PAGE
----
Florida’s Division of Emergency Management is bracing for the potential growth of a storm system expected to move south into the Gulf of Mexico later this week, with particular attention given to Panhandle counties impacted by Hurricane Michael last year.
However, the system's impact on the Tampa Bay area appears to be lessening, forecasters said.
Jason Mahon, spokesman for the division, said in a prepared statement Monday evening that the state continues to monitor and pre-plan for the system.
“The Division is also working closely with local officials in counties impacted by Hurricane Michael to ensure there are adequate supplies of food, water, shelter, stormwater pumps and generators,” Mahon said in the statement. “Additionally, the Division is in contact with utility providers, telecommunications companies and other private-sector partners during this pre-planning stage.”
Early Tuesday morning, the National Hurricane Center projected a trough of low pressure moving across central Georgia had a 50 percent chance of becoming a tropical depression in the next two days, with an 80 percent chance of developing into a depression within five days.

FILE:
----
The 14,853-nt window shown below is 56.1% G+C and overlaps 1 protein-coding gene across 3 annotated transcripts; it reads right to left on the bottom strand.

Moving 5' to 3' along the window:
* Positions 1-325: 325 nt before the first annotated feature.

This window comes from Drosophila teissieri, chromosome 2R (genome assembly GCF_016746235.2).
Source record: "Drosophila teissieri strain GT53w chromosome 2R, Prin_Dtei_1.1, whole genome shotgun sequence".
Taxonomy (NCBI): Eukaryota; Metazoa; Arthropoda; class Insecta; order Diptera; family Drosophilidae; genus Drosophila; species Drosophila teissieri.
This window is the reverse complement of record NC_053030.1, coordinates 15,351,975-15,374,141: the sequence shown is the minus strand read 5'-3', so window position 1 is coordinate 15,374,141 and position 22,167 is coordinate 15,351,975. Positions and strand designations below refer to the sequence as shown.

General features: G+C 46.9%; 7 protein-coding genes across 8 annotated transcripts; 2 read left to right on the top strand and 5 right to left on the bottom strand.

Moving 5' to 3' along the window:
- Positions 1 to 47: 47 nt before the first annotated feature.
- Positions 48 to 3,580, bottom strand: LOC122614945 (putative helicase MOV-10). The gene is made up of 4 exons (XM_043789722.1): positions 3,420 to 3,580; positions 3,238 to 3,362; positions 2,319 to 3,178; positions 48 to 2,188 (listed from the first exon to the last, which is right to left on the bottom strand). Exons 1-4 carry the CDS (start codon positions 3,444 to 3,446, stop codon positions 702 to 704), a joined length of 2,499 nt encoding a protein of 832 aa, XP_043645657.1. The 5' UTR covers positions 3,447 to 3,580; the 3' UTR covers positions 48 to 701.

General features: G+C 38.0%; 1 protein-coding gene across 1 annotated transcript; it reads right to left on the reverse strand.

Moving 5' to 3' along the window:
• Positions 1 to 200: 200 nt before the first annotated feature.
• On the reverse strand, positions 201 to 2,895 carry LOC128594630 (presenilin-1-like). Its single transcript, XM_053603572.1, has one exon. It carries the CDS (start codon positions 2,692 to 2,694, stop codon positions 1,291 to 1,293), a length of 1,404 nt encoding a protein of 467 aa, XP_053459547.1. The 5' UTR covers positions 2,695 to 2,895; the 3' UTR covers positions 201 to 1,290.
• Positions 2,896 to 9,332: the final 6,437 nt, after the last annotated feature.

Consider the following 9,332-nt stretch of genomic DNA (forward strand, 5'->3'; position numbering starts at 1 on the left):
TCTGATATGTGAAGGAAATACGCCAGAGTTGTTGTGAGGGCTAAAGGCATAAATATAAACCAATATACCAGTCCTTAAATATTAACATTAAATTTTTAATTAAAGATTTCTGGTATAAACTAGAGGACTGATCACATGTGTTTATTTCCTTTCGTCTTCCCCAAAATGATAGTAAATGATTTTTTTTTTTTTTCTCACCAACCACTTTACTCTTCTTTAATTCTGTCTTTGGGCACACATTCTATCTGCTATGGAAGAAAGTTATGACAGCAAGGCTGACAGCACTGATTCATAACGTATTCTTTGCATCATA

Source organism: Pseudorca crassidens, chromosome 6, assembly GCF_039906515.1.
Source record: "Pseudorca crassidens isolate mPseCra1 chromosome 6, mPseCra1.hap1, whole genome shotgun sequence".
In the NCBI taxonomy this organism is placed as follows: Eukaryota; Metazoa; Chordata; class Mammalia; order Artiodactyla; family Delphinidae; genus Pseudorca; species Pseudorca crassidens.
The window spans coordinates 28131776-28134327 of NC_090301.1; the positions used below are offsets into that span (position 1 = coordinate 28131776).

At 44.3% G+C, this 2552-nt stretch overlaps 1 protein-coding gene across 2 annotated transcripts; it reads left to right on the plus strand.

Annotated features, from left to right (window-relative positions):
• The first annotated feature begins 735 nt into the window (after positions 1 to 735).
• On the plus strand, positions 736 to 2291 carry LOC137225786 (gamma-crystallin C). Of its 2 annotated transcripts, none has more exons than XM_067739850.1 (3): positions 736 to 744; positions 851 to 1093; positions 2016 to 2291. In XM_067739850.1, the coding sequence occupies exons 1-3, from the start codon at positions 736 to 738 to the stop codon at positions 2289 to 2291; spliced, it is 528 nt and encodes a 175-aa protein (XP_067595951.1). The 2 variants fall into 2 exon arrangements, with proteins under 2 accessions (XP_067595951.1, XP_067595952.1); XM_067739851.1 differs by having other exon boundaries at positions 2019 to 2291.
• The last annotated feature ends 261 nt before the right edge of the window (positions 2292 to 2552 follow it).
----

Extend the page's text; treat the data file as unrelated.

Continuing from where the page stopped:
They say development is likely to occur by late Wednesday or Thursday.
“Environmental and ocean conditions are forecast to be conducive for development and a tropical depression is likely to form by the end of the week while the low moves slowly westward over northern Gulf of Mexico,” the hurricane center predicted on Tuesday. “Regardless of development, this system has the potential to produce heavy rainfall along portions of the northern and eastern U.S. Gulf Coast later this week.”
Megan Borowski, a meteorologist with the Florida Public Radio Emergency Network, said it will likely not be a significant threat to Florida.
“Latest forecast data is now strongly suggesting this system - whatever it becomes - will move on a more westward track toward Louisiana,” Borowski said. "It’s still likely that several inches of rain will fall over the next couple of days, but only for areas immediately along the Gulf Coast and in the Panhandle.”
Locally, the area of low pressure will continue to produce cloudy skies and bands of showers and potentially strong thunderstorms moving onshore from the Gulf of Mexico, according to the National Weather Service. Rain chances are 70 percent on Tuesday and will remain at 60 percent through Friday as the system moves to the west.
Borowski said 1-3 inches of rain could fall, but this would be only near the coast. Further inland, near normal rainfall is expected the rest of the week.
Information from the Florida Public Radio Emergency Network and the National Weather Service contributed to this report.